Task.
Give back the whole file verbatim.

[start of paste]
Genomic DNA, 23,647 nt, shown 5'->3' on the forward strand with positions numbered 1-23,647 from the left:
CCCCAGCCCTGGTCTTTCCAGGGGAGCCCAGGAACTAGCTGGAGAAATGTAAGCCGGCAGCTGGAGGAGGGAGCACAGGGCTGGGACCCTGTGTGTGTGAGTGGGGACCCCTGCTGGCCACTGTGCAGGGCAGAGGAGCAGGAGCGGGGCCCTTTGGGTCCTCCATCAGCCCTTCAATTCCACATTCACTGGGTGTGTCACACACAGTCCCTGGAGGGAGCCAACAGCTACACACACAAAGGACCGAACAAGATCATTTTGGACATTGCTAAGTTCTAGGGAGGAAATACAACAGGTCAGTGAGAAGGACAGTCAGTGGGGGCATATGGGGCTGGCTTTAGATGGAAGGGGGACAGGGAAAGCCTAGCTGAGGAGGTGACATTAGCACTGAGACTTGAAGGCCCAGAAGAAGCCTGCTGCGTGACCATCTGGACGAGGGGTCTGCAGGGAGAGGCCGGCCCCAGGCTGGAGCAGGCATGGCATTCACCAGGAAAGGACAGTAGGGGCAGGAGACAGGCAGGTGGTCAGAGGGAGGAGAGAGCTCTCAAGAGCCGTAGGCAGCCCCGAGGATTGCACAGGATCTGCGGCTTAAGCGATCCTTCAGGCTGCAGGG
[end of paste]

Genomic DNA, 23,647 nt, shown 5'->3' on the forward strand with positions numbered 1-23,647 from the left:
CCCCAGCCCTGGTCTTTCCAGGGGAGCCCAGGAACTAGCTGGAGAAATGTAAGCCGGCAGCTGGAGGAGGGAGCACAGGGCTGGGACCCTGTGTGTGTGAGTGGGGACCCCTGCTGGCCACTGTGCAGGGCAGAGGAGCAGGAGCGGGGCCCTTTGGGTCCTCCATCAGCCCTTCAATTCCACATTCACTGGGTGTGTCACACACAGTCCCTGGAGGGAGCCAACAGCTACACACACAAAGGACCGAACAAGATCATTTTGGACATTGCTAAGTTCTAGGGAGGAAATACAACAGGTCAGTGAGAAGGACAGTCAGTGGGGGCATATGGGGCTGGCTTTAGATGGAAGGGGGACAGGGAAAGCCTAGCTGAGGAGGTGACATTAGCACTGAGACTTGAAGGCCCAGAAGAAGCCTGCTGCGTGACCATCTGGACGAGGGGTCTGCAGGGAGAGGCCGGCCCCAGGCTGGAGCAGGCATGGCATTCACCAGGAAAGGACAGTAGGGGCAGGAGACAGGCAGGTGGTCAGAGGGAGGAGAGAGCTCTCAAGAGCCGTAGGCAGCCCCGAGGATTGCACAGGATCTGCGGCTTAAGCGATCCTTCAGGCTGCAGGG